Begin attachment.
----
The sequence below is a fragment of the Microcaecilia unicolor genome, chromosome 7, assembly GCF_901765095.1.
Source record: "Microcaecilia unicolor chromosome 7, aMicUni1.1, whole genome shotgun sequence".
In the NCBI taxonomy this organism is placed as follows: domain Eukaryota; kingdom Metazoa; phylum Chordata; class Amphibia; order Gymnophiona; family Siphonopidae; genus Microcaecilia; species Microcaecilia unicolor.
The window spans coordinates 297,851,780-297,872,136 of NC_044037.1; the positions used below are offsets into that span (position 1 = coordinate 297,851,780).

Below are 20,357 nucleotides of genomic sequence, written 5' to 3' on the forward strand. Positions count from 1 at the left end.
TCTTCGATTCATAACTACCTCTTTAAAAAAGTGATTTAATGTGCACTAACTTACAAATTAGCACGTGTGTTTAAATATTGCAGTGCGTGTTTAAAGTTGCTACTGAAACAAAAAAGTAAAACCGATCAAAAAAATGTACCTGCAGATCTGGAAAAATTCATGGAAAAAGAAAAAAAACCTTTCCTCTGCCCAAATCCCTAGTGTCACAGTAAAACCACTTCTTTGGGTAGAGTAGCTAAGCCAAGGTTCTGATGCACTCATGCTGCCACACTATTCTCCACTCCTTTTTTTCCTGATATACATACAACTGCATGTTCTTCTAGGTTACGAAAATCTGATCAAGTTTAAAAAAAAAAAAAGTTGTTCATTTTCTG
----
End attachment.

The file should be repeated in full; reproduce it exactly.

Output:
The sequence below is a fragment of the Microcaecilia unicolor genome, chromosome 7, assembly GCF_901765095.1.
Source record: "Microcaecilia unicolor chromosome 7, aMicUni1.1, whole genome shotgun sequence".
In the NCBI taxonomy this organism is placed as follows: domain Eukaryota; kingdom Metazoa; phylum Chordata; class Amphibia; order Gymnophiona; family Siphonopidae; genus Microcaecilia; species Microcaecilia unicolor.
The window spans coordinates 297,851,780-297,872,136 of NC_044037.1; the positions used below are offsets into that span (position 1 = coordinate 297,851,780).

Below are 20,357 nucleotides of genomic sequence, written 5' to 3' on the forward strand. Positions count from 1 at the left end.
TCTTCGATTCATAACTACCTCTTTAAAAAAGTGATTTAATGTGCACTAACTTACAAATTAGCACGTGTGTTTAAATATTGCAGTGCGTGTTTAAAGTTGCTACTGAAACAAAAAAGTAAAACCGATCAAAAAAATGTACCTGCAGATCTGGAAAAATTCATGGAAAAAGAAAAAAAACCTTTCCTCTGCCCAAATCCCTAGTGTCACAGTAAAACCACTTCTTTGGGTAGAGTAGCTAAGCCAAGGTTCTGATGCACTCATGCTGCCACACTATTCTCCACTCCTTTTTTTCCTGATATACATACAACTGCATGTTCTTCTAGGTTACGAAAATCTGATCAAGTTTAAAAAAAAAAAAAGTTGTTCATTTTCTG